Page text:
On being forged into a warrior mom

If I could summarize our journey from Hell to HOPEISM, it would be in my faith, which I call HOPEISM. It has been my weapon of choice to get me through each battle I have had to fight in my mission to win our war called life with autism and seizures. Vaccine injury to be more specific. It would also be in committing to heart, soul, & mind the words and motto's from Forged, NDCQ, the Lone Survivor, and Levi Lusko in his book, "Through the Eyes of a Lion." I will be forever grateful to the inspiration, encouragement, and mental fortitude found through all of them collectively. Because of that, I am not allowing this tragedy of vaccine injury that has come into our lives to be an obstacle to being used by God. I am instead turning it into an opportunity to be used like never before!

This blog is dedicated to Brandon. His life has been forged by difficulty, obstacles, & all too often because of seizures - pain, blood, broken teeth, & broken bones. Yet through all that he has shown such fortitude. The bravery, strength, & resilience of a true warrior. He taught me that having strength through adversity means that even if you lose every battle, like the Lone Survivor, you never quit fighting until you win the war. That in the words of "NDCQ," you keep "dreaming," keep "daring," & keep "doing." As Team Guppy has yet to be able to escape vaccine injury, we have no choice but to as Levi Lusko writes, "Run toward the Roar." God has indeed given us such incredible power in enduring such impossible pain.

Some days the HOPEISM in that simply takes my breath away.

August 3, 2010

Can you be a Bible-belt church and not be buckled-in to the word of God?

There was a shocking statistic linked to an article on one of my Facebook friend's pages a few days ago about the number of people who have disabilities who are not being served by a church.  
So shocking was the statistic that I can't even remember it, nor did I think to save it to share here.

But trust me, it was shocking.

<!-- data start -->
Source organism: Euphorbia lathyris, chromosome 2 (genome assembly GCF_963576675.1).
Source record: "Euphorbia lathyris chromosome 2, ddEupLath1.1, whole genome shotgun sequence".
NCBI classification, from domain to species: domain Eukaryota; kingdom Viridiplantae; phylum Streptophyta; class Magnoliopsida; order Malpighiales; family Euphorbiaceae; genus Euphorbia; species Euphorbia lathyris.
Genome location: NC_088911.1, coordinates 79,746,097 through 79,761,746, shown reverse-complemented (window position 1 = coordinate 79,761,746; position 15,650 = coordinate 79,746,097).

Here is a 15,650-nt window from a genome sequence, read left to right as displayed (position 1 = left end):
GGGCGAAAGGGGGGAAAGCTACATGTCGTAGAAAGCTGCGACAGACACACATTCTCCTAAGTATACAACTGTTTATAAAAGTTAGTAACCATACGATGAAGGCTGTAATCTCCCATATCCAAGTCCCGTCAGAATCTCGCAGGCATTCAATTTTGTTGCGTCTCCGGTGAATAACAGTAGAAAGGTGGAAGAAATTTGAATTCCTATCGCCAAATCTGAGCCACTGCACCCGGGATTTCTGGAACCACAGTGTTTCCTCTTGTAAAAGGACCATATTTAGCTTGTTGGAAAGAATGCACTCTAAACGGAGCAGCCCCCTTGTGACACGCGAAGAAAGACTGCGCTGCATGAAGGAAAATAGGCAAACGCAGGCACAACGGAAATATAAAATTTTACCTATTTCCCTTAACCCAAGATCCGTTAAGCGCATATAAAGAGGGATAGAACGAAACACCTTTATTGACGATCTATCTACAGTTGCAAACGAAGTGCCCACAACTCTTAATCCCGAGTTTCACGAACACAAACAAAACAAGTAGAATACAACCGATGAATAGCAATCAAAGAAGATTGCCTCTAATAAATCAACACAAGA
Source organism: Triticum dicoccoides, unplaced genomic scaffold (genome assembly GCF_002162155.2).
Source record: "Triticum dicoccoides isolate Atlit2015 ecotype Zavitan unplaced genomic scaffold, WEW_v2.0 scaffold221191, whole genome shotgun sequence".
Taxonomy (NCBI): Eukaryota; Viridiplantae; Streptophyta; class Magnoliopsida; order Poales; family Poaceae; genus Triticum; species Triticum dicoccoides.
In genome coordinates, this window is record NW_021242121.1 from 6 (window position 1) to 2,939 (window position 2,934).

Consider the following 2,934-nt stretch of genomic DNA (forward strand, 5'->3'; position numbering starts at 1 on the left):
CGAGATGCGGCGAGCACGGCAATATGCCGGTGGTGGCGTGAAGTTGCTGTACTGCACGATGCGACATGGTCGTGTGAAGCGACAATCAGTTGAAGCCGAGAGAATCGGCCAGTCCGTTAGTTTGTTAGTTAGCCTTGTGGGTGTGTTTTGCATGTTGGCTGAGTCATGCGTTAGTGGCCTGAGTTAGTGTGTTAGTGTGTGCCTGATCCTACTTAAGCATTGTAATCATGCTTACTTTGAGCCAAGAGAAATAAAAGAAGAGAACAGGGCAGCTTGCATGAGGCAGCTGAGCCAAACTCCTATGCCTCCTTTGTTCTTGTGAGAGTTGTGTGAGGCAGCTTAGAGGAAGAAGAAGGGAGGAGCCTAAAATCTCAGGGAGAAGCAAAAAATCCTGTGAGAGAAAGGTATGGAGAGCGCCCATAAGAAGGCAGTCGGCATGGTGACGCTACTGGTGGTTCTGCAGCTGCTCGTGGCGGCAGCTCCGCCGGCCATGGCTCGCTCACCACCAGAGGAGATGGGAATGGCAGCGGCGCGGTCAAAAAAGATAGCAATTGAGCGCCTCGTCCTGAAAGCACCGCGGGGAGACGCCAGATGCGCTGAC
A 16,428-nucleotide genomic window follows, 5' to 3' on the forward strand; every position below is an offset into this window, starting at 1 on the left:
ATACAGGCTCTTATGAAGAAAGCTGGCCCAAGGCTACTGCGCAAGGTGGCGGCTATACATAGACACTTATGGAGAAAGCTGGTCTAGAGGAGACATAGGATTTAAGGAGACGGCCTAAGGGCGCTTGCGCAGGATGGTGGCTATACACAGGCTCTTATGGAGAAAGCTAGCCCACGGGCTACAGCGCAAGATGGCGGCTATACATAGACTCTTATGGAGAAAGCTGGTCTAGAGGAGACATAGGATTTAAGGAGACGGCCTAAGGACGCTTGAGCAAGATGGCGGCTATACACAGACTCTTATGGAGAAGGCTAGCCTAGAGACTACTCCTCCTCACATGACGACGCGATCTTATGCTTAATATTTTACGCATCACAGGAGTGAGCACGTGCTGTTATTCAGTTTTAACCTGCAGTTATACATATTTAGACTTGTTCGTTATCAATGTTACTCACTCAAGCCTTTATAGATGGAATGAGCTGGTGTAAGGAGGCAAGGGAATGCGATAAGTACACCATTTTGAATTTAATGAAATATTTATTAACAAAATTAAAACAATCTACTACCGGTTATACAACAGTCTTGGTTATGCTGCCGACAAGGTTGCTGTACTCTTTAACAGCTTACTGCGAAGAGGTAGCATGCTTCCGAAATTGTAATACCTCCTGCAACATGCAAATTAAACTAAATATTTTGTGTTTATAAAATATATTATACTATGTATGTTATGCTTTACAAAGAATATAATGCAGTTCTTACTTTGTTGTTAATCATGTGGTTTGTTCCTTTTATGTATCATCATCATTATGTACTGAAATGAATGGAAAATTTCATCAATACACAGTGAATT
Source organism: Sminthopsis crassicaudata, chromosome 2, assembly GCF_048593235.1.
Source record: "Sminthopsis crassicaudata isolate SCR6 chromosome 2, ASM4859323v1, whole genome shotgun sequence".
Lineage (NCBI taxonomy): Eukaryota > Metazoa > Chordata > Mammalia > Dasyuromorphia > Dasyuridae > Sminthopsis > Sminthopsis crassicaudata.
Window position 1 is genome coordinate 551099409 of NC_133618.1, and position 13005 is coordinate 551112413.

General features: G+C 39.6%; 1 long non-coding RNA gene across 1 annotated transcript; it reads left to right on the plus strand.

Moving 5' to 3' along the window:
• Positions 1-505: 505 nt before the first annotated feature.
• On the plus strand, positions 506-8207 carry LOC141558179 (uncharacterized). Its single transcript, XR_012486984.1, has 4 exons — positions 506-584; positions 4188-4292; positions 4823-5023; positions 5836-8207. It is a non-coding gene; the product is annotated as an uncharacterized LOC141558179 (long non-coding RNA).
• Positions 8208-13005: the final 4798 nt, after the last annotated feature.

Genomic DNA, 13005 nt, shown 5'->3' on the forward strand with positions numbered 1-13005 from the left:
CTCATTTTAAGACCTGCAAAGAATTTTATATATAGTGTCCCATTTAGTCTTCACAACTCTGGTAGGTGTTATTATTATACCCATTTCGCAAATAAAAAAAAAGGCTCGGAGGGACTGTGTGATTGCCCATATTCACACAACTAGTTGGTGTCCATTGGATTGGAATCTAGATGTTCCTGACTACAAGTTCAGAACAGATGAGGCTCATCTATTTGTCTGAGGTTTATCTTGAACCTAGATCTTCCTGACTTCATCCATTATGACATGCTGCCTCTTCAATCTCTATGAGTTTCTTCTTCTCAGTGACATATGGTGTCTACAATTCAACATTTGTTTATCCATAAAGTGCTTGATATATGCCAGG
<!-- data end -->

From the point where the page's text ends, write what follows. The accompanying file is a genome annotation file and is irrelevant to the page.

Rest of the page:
One of my good advocate-friends Clay shared this personal commentary about that issue as well:

"OK, let's get to the point: Texas has more folks sitting in church pews yet less community support per capita for people w/disabilities than any other state. This is in direct conflict with the bible and someone with an M.Div should... care. There's grant money available to get a discussion going. Ready, get set...GO!

Another of my Facebook friends Marty, replied to Clay's thoughts along the lines of:  It shouldn't take someone with a M. Div to figure that out...

Ok, I'll go......

Clay, Marty, --  I agree.

While my thoughts usually more resemble the "far side" of things, I think that the issue goes even before that. 

Before being a Christian in the church, and waaayyyy before becoming a Pastor or Master of anything in life.

That problem begins with each of us as parents.

As parents (and before autism I was included in that bunch too) we scrutinize every toy our children play with for chemical or choking hazards, we scour every food ingredient on the ingredients list to make sure it's pure and wholesome, and we make our children say 'please' and 'thank you,' be obedient to our authority, and not throw fits in public.

All things we should do for their health & safety and for the benefit of them growing up to be responsible members of society.

But yet we turn away when on the playground those very same children ignore those with disabilities, stare at them unknowingly, thus creating that atmosphere of exclusion.

Simply because as adults we're not quite so sure what to do either.

We put our kids in the best pre-schools because we want them to be with the best.  If we are white middle-to-upper class --- can we really say we would seek out pre-schools of all black or other minority children?  Even if they're just as prestigious?

As if Dr. Seuss reads any different to a poor child, or a child with a disability, than it does for a middle-class white child without any disability.

My answer would have been no. 

Not because I did it on purpose, but because we just don't think about that.

We go with what we know... and with who society says belongs or doesn't belong.

I actually think Sesame Street is to blame for this.

Remember this song?